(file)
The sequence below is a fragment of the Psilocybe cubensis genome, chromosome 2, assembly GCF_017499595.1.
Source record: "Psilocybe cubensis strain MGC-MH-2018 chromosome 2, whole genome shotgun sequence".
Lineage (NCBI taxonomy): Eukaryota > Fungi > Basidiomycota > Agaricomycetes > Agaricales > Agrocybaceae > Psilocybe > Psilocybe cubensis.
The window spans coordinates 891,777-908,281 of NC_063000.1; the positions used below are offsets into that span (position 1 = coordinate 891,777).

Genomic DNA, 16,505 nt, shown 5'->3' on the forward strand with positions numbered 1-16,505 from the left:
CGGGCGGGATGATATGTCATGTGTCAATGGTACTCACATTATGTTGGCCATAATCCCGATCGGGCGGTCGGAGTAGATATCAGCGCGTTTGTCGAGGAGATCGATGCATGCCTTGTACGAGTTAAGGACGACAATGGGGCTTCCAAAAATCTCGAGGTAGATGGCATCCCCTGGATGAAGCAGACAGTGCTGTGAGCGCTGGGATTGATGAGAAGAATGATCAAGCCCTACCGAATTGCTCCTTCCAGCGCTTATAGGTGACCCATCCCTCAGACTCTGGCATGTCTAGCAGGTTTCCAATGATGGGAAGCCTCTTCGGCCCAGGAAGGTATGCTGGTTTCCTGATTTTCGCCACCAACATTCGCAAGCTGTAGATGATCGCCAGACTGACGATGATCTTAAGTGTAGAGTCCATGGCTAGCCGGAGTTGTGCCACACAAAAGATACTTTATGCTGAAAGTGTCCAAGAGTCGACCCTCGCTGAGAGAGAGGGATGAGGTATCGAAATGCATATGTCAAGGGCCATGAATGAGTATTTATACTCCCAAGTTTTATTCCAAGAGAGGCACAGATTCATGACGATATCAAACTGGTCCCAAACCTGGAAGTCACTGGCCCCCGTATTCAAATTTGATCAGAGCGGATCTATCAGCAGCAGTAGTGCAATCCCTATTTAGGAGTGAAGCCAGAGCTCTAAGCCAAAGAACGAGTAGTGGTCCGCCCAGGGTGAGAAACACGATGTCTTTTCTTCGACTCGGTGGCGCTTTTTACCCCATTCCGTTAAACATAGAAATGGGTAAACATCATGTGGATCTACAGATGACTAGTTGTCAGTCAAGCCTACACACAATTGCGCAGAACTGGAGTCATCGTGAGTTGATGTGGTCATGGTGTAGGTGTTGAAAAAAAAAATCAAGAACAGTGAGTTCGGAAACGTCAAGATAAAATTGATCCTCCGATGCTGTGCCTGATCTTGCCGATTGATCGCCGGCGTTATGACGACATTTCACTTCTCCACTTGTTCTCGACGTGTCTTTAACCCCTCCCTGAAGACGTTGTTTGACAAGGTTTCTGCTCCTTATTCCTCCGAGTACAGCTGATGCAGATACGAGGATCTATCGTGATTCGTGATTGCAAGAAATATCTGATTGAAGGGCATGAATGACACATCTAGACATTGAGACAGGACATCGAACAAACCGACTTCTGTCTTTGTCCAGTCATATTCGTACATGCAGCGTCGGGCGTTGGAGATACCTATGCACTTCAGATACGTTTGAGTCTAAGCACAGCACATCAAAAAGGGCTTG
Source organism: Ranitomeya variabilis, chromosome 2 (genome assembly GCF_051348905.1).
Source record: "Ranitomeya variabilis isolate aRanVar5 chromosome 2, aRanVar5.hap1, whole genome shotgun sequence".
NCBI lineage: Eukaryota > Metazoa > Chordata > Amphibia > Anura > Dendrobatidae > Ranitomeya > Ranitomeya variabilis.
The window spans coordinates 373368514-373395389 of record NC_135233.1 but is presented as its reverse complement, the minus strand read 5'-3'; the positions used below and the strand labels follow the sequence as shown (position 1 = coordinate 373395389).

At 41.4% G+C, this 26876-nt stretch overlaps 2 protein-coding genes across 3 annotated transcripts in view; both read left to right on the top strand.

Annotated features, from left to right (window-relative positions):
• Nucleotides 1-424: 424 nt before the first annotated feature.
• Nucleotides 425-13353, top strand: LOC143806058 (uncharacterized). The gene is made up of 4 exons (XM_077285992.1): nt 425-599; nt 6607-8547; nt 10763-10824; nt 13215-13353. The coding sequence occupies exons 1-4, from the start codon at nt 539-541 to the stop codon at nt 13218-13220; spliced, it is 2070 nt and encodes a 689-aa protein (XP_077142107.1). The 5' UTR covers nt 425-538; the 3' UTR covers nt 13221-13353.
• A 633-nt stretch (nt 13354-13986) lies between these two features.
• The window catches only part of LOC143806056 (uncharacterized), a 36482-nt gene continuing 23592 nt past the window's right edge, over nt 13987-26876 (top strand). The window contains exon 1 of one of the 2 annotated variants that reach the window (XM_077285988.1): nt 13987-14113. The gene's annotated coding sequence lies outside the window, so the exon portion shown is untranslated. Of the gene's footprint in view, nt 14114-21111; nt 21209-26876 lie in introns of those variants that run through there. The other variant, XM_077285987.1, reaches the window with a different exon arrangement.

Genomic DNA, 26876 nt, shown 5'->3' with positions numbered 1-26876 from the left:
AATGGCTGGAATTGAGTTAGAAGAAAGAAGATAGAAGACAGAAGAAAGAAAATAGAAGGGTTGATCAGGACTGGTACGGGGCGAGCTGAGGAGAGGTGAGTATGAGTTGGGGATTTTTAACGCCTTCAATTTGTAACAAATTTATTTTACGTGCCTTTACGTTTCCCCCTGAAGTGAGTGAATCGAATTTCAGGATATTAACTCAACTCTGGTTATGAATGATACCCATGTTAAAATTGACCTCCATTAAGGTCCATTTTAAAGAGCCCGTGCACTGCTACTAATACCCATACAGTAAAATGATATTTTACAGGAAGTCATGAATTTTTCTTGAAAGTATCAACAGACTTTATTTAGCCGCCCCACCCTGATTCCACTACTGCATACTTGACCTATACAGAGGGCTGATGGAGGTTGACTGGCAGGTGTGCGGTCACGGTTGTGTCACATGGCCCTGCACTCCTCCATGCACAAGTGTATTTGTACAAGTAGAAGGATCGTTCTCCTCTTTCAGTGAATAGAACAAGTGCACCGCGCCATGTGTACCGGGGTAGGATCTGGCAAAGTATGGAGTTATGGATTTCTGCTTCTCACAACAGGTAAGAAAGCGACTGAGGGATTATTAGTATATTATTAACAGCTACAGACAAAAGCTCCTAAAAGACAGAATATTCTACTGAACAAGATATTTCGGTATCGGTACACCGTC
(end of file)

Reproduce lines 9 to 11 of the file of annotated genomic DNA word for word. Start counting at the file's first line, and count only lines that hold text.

NCBI lineage: Eukaryota > Metazoa > Chordata > Amphibia > Anura > Dendrobatidae > Ranitomeya > Ranitomeya variabilis.
The window spans coordinates 373368514-373395389 of record NC_135233.1 but is presented as its reverse complement, the minus strand read 5'-3'; the positions used below and the strand labels follow the sequence as shown (position 1 = coordinate 373395389).

At 41.4% G+C, this 26876-nt stretch overlaps 2 protein-coding genes across 3 annotated transcripts in view; both read left to right on the top strand.